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Calculus: Help and Review13 chapters | 148 lessons

Instructor:
*Gerald Lemay*

Gerald has taught engineering, math and science and has a doctorate in electrical engineering.

It is fun to visualize the slices of a three-dimensional math object. In this lesson we use the idea of slices to understand hyperboloids of one sheet.

The next time you drive past a power plant, look at the towers. These are cooling towers. Power plants generate heat as well as electricity. The heat produces hot water which is allowed to cool before escaping into the atmosphere as steam. The tower's special shape aids the cooling process. A wide bottom gives a large area to hold the hot water. It's like a steaming hot cup of coffee; the wider the cup, the faster the liquid will evaporate as steam. As the steam rises, the narrowing of the tower makes the steam rise and cool even faster. By the time the tower has widened again, the steam is much cooler and ready for the atmosphere.

This fascinating math shape has a name: a **hyperboloid of one sheet**.

Imagine your job is to install one of these cooling towers. It arrives at the site lying on its side.

Being an aspiring mathematician, you decide to write an equation. As a good start, we define *x*, *y*, and *z* directions. Then, for the opening along the *x*-axis, we write:

At this point, we notice the negative goes with the *x* term. Okay, what if the tower is pointing along the *y*-axis?

You probably answered correctly! The *y* term has the negative sign. Here's the equation:

Enough playing games with this tower! Let's stand it up with the opening along the *z*-axis.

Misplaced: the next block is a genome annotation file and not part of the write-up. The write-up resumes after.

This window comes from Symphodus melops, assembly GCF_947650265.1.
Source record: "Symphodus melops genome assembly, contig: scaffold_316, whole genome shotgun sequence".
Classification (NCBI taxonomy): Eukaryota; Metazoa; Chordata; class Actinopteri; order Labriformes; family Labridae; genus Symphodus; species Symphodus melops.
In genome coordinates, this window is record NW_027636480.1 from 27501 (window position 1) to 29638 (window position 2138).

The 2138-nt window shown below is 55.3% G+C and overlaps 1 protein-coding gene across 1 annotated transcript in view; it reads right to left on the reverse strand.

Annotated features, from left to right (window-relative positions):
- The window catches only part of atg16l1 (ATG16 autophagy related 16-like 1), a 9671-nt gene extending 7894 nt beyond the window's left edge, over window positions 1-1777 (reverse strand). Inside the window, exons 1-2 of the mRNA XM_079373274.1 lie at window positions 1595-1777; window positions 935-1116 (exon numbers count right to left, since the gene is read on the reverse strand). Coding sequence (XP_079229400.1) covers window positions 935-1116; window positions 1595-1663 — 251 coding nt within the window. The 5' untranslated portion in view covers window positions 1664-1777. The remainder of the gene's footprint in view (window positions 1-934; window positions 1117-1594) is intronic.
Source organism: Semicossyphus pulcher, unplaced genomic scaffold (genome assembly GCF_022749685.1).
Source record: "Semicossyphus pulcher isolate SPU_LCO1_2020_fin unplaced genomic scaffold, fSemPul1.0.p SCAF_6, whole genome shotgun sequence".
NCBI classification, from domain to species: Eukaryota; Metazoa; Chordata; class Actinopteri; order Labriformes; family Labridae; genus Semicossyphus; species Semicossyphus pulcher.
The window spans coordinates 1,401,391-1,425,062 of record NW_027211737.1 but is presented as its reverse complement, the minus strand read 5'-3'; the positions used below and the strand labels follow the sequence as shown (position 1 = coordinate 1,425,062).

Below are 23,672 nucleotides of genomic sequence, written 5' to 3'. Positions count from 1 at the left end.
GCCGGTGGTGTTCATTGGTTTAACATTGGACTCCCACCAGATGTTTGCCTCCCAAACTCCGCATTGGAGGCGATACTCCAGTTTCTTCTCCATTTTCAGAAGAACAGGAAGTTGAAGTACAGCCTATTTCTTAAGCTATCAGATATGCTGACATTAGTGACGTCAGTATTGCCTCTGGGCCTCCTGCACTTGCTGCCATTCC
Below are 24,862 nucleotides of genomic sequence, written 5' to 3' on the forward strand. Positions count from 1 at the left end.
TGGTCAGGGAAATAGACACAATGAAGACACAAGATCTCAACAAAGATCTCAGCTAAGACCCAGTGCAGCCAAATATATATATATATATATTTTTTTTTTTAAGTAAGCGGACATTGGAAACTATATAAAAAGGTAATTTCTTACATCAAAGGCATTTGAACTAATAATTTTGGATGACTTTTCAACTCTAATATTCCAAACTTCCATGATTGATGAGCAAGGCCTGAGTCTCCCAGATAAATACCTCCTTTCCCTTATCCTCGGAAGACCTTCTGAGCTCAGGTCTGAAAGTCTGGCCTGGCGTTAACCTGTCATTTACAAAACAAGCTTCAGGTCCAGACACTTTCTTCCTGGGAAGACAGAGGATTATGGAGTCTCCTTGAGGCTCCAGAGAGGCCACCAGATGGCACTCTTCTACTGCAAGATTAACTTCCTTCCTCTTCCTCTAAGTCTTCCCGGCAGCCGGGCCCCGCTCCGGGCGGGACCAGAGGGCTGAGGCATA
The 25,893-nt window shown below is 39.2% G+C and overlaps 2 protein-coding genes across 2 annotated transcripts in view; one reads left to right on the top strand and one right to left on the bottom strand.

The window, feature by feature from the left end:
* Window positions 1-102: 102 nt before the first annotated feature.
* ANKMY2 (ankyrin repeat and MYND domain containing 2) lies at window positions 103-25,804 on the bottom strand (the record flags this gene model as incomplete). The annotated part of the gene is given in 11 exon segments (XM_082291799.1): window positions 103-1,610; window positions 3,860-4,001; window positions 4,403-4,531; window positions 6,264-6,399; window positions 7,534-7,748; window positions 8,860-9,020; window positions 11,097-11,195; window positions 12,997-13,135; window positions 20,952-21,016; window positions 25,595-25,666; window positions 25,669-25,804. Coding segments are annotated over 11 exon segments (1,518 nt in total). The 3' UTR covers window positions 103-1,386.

The minus sign is now in front of the *z* term, just like we expected:

Here are some observations: the hyperboloid equation describes a symmetric figure going to infinity for both positive and negative *z*. We are showing only a portion of this infinite figure in the drawings. Also, an actual cooling tower is not symmetric. The part of the tower where it narrows is sometimes called the **throat**. More tower is situated below the throat than above it. We will return to these observations later when we design a tower.

For now, let's have some real fun by slicing up this hyperboloid as if it were a cake. A hyperboloid cake is not your basic cake!

Let's say we have the hyperboloid in its standing-up direction. The origin is at the center of the hyperboloid. The origin is where *x*, *y*, and *z* are all equal to zero. Imagine taking a horizontal slice at the narrowest part. This slice amounts to setting *z* equal to 0:

Setting *z* equal to 0 gives us:

This is the equation of an ellipse in the xy-plane. Imagine you are suspended above the hyperboloid, a little ways to the side, and you are looking down. Do you see the ellipse? This type of hyperboloid is called an **elliptical hyperboloid**.

Typically, though, the horizontal slices for towers are circular. In our hyperboloid equation, we just set *a* equal to *b*. This type of hyperboloid is called a **circular hyperboloid** (also known as a **hyperboloid of revolution**).

Now let's get creative with our slices. What about a vertical slice? If we take a vertical slice of the hyperboloid, we get a hyperbola.

What happens in the equation? We set *x* equal to 0 and to get the hyperbola slice in the yz-plane; now our equation reads:

By the way, the vertical slice in the xz-plane is also a hyperbola. In the equation, this happens by setting *y* equal to 0.

Now the names make more sense. Recall, a 'hyperboloid of revolution' is the other name for a 'circular hyperboloid.' If we revolved the hyperbola slice around the *z*-axis, the figure which appears has circles for its horizontal slices. Aha! It's a circular hyperboloid.